Steve’s spreadsheets have allocated activities for certain days, some even with duration or time dependant details. This research is part of the enjoyment of travel for him. He spends months roughing out itineraries, debating the positives and negatives of different routes and destinations. He emails me links to these spreadsheets so I can share in the joy and give feedback. Occasionally I will even open one up and glance at it. Rarely do I follow the embedded links to scenic attractions, accomodations and so on. It’s not that I dismiss all his effort or that I’m not interested in the trip. I am interested in the trip. The trip is the very thing that I am interested in. It is the months of research that I’m not enthralled by. I recognise how fortunate I am that my partner is a trip planner and how simple my travel is made by this quirk. I will not however download any of the apps, no matter how many invitations are sent my way. I’m sure they make his travel a more enjoyable, richer experience.

Equally, I will not try to persuade anyone else to take out an hour or two each afternoon for a little quiet time journal writing. My preference for a glass of wine and a small plate of something savoury to nibble on as I write in my hardcover journal with a quality medium-density pencil is a quirk of my own that I’m happy to embrace. I like to find a comfortable spot with some cushions on the floor or a corner spot on a couch. Natural light is preferred with a low side table for the aforementioned drink and snacks. Local radio is about the only addition of noise I can tolerate. Television is far too distracting to sustain any significant journal writing.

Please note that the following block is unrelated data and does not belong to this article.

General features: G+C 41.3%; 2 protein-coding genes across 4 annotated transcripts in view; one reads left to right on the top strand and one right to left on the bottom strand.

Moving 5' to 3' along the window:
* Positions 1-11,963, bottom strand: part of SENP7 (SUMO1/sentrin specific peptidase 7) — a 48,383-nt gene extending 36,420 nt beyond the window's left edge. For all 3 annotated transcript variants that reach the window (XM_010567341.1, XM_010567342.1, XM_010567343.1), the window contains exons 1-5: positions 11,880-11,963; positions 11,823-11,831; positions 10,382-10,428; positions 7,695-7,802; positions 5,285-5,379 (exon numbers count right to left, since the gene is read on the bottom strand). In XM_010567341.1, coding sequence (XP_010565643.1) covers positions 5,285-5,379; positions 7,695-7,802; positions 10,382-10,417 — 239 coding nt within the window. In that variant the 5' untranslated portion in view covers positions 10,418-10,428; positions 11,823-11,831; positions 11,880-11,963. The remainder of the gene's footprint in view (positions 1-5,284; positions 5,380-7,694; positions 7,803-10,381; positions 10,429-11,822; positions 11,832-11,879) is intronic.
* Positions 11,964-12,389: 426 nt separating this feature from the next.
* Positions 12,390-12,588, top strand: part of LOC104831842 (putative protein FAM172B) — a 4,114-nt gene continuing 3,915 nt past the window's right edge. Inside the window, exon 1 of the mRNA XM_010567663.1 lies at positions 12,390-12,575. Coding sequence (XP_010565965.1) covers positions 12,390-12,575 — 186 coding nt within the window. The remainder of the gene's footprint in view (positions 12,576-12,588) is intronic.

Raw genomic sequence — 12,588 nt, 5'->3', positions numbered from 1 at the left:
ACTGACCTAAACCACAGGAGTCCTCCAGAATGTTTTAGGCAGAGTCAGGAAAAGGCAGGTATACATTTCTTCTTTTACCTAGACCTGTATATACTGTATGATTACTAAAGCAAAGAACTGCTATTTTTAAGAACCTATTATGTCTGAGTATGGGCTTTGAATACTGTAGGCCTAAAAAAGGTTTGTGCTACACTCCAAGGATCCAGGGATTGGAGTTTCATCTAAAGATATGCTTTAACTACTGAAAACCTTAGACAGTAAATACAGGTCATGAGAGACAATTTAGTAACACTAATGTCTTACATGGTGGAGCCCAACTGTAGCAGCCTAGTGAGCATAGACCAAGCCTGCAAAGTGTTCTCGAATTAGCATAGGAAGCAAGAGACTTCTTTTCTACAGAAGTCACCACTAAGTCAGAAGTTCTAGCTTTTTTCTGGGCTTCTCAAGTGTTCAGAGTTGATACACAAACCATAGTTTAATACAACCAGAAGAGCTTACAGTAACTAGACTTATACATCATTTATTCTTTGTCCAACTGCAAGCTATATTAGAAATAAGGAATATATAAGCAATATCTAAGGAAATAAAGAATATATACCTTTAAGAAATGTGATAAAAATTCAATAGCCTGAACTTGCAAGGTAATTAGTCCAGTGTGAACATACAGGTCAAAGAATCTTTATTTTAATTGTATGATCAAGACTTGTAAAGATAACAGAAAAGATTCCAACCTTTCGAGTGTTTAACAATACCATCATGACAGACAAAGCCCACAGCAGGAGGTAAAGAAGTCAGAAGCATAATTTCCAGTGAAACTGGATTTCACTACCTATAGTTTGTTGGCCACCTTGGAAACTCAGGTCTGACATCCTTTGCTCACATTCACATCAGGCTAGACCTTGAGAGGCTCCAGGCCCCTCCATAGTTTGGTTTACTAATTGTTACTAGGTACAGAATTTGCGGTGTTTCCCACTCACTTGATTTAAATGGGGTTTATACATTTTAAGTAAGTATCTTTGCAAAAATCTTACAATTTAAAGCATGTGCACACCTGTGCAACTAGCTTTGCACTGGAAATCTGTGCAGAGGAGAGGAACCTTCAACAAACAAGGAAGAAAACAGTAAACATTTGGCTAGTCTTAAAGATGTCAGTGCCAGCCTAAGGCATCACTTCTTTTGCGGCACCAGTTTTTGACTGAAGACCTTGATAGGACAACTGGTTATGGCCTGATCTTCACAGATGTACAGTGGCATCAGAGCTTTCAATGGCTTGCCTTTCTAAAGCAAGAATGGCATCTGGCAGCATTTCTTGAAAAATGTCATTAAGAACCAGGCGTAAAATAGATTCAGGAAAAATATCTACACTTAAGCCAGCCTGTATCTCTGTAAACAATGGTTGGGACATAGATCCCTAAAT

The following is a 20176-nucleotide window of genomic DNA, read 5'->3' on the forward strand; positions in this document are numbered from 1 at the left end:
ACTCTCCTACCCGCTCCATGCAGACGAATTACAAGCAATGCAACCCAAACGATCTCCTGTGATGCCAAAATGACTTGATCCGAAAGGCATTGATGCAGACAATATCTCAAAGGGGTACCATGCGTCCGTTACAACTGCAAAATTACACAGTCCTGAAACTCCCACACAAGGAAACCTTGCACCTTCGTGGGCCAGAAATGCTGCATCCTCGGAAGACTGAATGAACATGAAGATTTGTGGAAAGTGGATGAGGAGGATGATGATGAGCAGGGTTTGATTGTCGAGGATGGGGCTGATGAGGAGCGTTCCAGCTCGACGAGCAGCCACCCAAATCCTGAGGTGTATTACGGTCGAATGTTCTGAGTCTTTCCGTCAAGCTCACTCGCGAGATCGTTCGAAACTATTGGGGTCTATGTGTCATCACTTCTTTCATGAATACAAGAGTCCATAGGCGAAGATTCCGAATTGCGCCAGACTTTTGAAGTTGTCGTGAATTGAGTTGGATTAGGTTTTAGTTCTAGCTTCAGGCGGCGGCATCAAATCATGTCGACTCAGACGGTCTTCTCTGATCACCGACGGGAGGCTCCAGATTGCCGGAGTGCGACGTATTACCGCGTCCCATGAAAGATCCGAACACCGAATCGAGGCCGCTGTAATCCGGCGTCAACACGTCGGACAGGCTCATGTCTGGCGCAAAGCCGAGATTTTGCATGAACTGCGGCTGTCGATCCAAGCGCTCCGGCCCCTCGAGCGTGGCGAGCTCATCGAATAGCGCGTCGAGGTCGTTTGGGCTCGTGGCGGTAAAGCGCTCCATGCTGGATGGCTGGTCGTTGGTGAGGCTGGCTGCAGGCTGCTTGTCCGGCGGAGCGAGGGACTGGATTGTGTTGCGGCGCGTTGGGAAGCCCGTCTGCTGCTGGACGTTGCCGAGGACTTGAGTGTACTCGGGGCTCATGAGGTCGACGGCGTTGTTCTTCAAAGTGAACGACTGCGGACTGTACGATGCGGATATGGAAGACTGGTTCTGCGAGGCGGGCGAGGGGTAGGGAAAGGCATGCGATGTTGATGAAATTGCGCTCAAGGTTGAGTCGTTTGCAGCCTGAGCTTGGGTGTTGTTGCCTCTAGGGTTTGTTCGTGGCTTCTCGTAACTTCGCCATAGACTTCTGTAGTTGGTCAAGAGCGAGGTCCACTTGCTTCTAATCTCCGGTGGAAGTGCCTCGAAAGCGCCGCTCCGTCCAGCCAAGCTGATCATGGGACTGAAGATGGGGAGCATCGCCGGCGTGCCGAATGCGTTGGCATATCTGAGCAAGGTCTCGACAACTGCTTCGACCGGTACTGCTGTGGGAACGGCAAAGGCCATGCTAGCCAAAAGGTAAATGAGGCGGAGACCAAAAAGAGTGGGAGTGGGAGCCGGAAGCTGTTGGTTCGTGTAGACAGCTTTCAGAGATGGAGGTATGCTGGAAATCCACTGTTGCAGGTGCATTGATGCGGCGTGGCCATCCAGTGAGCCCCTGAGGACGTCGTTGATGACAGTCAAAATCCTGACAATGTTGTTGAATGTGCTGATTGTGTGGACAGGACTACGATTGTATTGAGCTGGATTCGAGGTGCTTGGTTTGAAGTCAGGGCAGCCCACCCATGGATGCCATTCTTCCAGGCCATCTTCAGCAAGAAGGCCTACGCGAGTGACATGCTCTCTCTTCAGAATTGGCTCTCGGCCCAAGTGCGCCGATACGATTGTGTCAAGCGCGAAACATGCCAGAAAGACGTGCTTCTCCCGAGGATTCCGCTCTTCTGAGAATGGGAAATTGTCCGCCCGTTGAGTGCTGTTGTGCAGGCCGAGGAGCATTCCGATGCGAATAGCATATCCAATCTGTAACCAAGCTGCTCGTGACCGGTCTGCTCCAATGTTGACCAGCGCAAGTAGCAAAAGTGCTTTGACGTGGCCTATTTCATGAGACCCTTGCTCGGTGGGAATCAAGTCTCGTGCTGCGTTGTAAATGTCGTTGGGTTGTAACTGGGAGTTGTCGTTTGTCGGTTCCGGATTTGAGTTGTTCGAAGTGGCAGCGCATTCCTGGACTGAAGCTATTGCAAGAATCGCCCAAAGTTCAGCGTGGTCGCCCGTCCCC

Regulation over-sized ice cube keeps Steve’s cold-drip, locally-roasted coffee chilled. He sips slowly, absentmindedly as he stares out the front window and into the bus depot across the road. My espresso martini has a bracing bitterness and thick crema that declares itself a product of quality, freshly extracted espresso. Content, I sit back and pull out my phone having already noted the wifi password displayed at the bar. Once connected, notifications start popping up left, right and centre. I delete a swathe of emails, upload a few photos of the day so far and check in with my daughters via Messenger. After longer than necessary social media browsing, I put my phone down to see Steve resting his eyes. My hand on his knee slightly startles him but he manages a smile anyway.